Monday, July 28, 2014

Fifty-Two Loaves

Okay, okay, this blog entry is not about flowers or birds or the Kansas prairie.  Mea culpa.  It's not even about gardening, in a strict sense.  But it is about a book whose author, William Alexander, previously wrote about gardening in the form of a bestseller that many of you will know;  The $64 Tomato.   When I saw 52 Loaves on display two weeks ago at a Half-Price Books store, I recognized the author and snatched it for my garden book collection.

52 Loaves is an engaging story about a year spent in search of the "perfect loaf" of bread.  Alexander becomes intrigued by the process of making bread and he resolves to make one loaf every week until he achieves a perfect loaf.  The book is three parallel tales woven into one wonderful read.  First, he weaves a lively tale of the history of bread-making, the connection of particular breads to their cultures, and his travels and efforts to improve his doughy attempts.  Second, there is a shining lesson here of the development of an obsession, an all-engaging search that sets aside (at times) marriage, family, work, and play in the pursuit of goal.  Last, there is a humorous story through the book of life and family living under an obsession.  The choice of attention to bread over a chance of marital intimacy, for example.  The celebrated escape from Sunday church for the excuse of needing to be present for the bread-making process.  The family's weekly critical assessments of the loaves.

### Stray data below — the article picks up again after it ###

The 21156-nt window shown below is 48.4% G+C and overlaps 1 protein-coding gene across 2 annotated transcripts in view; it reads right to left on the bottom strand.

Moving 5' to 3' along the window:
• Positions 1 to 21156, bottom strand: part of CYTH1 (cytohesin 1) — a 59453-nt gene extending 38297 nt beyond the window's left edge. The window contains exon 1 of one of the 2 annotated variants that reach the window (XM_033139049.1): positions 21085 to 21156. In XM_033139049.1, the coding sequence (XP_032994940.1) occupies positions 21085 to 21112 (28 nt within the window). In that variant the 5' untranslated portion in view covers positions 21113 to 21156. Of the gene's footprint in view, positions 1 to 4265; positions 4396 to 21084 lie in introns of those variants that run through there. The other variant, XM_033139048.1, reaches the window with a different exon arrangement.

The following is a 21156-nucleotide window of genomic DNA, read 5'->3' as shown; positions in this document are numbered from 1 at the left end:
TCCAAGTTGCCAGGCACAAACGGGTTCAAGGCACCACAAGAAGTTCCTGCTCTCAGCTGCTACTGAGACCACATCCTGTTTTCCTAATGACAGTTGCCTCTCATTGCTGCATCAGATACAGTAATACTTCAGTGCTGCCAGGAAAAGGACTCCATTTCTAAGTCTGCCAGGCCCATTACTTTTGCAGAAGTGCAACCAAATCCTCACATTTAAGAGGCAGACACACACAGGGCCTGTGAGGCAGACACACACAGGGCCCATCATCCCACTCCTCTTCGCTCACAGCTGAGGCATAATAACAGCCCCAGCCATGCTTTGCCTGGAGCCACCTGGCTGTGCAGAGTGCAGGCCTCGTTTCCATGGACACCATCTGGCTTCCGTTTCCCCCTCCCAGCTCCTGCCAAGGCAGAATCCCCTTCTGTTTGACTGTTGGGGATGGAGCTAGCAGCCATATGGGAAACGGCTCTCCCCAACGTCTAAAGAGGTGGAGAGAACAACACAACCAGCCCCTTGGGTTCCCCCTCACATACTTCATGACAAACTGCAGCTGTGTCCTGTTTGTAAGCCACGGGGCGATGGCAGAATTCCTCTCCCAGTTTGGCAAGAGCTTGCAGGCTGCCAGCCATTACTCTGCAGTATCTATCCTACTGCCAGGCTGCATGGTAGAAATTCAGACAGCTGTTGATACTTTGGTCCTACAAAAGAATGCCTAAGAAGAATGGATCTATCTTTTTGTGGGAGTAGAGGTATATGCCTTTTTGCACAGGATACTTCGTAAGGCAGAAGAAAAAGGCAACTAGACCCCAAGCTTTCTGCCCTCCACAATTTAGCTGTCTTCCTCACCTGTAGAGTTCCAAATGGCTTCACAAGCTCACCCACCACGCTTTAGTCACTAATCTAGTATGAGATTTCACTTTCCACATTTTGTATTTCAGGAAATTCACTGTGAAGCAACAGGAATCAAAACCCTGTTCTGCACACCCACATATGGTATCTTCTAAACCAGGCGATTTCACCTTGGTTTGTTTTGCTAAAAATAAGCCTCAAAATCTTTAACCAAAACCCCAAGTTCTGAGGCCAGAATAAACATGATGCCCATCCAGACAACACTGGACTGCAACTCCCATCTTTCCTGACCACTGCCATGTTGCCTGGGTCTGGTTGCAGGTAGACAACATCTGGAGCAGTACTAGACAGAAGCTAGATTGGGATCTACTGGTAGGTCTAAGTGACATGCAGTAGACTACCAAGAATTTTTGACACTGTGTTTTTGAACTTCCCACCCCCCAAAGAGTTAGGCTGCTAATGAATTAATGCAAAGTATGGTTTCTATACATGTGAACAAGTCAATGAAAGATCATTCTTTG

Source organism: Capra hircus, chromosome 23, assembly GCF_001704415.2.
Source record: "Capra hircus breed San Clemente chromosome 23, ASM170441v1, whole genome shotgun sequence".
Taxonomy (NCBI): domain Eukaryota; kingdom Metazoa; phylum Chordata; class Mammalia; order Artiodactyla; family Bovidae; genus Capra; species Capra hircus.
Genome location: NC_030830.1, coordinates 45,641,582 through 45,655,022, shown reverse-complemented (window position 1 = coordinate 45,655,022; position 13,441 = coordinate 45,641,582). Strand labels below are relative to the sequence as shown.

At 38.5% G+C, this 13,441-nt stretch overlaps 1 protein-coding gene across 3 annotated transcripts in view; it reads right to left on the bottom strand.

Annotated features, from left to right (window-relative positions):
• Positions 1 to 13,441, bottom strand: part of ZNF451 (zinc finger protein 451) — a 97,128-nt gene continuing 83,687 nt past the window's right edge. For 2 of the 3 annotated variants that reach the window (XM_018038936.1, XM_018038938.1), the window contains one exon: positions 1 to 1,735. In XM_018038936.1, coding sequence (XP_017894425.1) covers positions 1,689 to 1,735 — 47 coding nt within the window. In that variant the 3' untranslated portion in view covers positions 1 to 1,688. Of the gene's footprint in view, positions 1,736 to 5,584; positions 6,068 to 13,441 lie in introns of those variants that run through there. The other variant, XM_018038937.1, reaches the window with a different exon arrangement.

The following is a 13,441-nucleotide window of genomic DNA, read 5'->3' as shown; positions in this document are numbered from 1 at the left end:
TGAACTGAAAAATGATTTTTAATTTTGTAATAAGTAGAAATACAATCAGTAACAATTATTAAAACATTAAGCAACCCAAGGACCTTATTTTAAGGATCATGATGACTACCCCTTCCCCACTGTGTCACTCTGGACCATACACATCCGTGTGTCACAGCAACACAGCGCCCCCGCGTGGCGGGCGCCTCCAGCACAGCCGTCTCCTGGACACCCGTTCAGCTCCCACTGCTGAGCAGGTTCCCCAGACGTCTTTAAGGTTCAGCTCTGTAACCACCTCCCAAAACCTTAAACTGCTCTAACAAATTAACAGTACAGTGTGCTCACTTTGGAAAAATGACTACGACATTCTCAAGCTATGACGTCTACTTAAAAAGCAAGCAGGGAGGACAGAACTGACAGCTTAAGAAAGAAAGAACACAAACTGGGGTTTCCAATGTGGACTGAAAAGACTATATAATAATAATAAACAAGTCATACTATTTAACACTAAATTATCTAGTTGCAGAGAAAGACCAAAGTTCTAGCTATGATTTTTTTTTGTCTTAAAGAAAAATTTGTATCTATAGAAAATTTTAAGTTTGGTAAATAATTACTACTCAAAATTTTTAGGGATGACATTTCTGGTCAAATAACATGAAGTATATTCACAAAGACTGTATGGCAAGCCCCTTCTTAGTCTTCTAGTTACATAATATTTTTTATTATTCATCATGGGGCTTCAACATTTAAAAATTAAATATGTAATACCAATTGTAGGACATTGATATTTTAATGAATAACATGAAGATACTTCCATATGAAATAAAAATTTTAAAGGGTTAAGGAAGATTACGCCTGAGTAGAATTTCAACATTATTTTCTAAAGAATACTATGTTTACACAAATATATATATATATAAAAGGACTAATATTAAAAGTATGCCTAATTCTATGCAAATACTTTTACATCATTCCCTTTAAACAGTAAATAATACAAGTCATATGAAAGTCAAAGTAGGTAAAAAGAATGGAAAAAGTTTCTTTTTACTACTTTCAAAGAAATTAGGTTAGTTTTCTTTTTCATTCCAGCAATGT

The tale concludes with Williams's short experience in a 1300 year old French monastery, where he brings his expertise, his levain (a bread starter) and the on site process of bread-making back to the monks.  Just his priceless description of trying to bring levain through the TSA from America to Europe is worth the price of the book.  I've leave you to discover what hair conditioner has to do with the story.

ProfessorRoush is no stranger to obsession, and, as a lifelong bread aficionado, 52 Loaves started my own.  I spent the last four days making my own local levain from the yeast clinging to grape skins in my garden.  And right now, while I write, I am waiting for my first loaf of peasant bread (page 328) to rise.  Nirvana awaits me, a few short hours hence.

(Update:  My boule was flat.  But delicious.  Must make stiffer dough next time or at least knead it more.)

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